Want a tutu or a Roman tunic for a song? Sing a few bars and it's yours. Broadway Costumes is clearing out thousands of costumes and accessories: swords, helmets, dog suits, fur coats, and chain-mail armor. Only specially marked items will go for a tune, though, and only one to a customer; most items will go for $1-$10. The sale runs through Sunday at Broadway Costumes, 932 W. Washington; 9 to 6 today and tomorrow, 10 to 5 on Sunday. Call 829-6400 for info.
More than 3,000 people in Chicago suffer from sickle-cell anemia, a genetic blood disorder. Last summer, scientists reported significant progress in the battle against the disease, but a cure is still far off. In the meantime, the Midwest Association for Sickle Cell Anemia is trying to improve the lives of those with the disease by offering them a variety of programs and services, including scholarships and a summer camp. You can help raise funds for these programs by participating in today's 14th annual Cycle for Sickle Cell Bike-a-Thon from 9 to 4 along the lakefront. Riders start from their homes; there are six checkpoints between Wilson on the north end and 77th Street on the south. You can ride or pledge money. For more details, call 663-5700.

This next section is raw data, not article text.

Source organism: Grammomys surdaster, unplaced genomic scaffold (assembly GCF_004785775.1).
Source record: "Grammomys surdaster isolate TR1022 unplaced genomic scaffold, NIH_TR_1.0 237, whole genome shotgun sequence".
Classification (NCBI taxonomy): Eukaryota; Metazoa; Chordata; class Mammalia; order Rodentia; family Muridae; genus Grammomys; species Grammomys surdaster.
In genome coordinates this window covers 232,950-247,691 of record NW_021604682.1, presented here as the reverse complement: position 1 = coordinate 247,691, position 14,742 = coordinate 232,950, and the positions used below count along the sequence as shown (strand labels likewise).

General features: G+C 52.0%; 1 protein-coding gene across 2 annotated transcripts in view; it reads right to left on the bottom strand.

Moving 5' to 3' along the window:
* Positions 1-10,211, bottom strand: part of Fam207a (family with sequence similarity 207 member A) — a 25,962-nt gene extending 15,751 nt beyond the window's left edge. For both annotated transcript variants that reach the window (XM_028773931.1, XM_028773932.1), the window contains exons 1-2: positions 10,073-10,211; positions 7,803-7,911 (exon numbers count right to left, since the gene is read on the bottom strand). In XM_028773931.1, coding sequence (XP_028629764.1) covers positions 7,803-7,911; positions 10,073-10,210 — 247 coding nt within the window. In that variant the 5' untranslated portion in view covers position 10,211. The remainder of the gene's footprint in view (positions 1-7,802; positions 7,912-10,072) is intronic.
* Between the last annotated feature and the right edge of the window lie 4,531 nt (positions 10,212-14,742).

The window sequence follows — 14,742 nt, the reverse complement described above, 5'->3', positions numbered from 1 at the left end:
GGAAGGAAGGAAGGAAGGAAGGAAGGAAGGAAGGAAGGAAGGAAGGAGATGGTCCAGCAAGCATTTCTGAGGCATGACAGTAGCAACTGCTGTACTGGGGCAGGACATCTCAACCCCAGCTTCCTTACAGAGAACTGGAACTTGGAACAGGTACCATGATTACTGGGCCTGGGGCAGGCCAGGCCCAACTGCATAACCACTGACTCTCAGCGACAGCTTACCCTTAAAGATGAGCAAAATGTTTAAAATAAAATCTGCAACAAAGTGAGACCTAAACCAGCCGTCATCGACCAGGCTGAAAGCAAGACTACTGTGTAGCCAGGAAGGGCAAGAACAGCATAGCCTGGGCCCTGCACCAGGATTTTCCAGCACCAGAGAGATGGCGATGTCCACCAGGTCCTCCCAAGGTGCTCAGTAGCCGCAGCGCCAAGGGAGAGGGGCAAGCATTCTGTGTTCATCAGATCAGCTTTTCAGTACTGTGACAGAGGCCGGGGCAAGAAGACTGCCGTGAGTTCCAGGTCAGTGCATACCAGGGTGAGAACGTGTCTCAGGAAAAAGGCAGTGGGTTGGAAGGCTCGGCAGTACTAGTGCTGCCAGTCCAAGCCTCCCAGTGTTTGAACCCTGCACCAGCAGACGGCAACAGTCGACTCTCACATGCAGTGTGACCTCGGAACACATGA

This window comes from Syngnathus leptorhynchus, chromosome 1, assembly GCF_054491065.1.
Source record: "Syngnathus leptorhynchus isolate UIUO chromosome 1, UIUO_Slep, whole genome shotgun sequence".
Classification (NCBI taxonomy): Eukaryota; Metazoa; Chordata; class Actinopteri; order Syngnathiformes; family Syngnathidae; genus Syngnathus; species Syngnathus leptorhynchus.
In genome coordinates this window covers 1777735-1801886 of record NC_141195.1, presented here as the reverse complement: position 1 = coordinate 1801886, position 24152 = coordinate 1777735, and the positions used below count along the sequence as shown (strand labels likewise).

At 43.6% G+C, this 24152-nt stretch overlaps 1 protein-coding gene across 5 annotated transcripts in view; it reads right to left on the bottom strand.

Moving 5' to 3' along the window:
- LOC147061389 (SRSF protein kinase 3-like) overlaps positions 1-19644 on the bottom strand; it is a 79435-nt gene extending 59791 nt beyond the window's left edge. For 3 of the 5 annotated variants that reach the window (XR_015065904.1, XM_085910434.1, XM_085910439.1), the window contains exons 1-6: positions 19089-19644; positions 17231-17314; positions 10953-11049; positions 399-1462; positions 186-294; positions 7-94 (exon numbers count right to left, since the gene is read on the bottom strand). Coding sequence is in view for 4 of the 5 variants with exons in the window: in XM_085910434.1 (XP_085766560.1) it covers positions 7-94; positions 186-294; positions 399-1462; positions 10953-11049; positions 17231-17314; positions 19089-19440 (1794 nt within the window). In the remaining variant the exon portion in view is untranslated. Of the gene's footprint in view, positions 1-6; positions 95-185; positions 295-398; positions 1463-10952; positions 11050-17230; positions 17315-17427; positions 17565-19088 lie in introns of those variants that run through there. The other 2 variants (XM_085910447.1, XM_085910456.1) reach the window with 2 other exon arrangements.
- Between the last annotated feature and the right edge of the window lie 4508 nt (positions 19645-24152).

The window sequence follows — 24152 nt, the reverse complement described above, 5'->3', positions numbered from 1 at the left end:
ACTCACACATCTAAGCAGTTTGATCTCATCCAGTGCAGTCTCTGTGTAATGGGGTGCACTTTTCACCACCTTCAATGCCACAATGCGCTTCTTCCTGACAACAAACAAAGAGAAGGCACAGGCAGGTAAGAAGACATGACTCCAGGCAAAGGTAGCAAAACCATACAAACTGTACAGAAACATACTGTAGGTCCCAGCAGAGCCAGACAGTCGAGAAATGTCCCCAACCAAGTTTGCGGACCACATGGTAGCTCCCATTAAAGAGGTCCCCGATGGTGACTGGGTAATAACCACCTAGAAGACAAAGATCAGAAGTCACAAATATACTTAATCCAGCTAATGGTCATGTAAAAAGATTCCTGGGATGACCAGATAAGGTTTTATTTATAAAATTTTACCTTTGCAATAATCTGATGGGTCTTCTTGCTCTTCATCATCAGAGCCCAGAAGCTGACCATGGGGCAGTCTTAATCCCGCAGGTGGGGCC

The Palestine Human Rights Campaign (PHRC), a nongovernmental organization of the United Nations, supports all the UN resolutions on the Israeli and Palestinian conflict. PHRC backers include individuals and academic, religious, Jewish, civil rights, and Arab-American organizations. The PHRC will hold an all-day conference, The Palestinian Uprising: American Policy and Palestinian Statehood, beginning at 9 this morning at the Kent School of Law, 77 S. Wacker. Admission is $3. Call 987-1830 for more.
The fact that Purna Chandra Das has a job seems to make some of his old pals uneasy. Some even say Purna has sold out now that he's a star with the Bauls of Bengal, an Asian-Indian folk group that fuses elements of Buddhism, Shaktism, Vaishnavism, and Sufi Islam. Most members of the Baul religious sect, to which Purna belongs, lead a hand-to-mouth existence; Purna gave up begging to pursue a musical career. He performs tonight at 9 in the Fine Arts Building (tenth floor), 410 S. Michigan. Tickets are $8. For more, call 283-0531.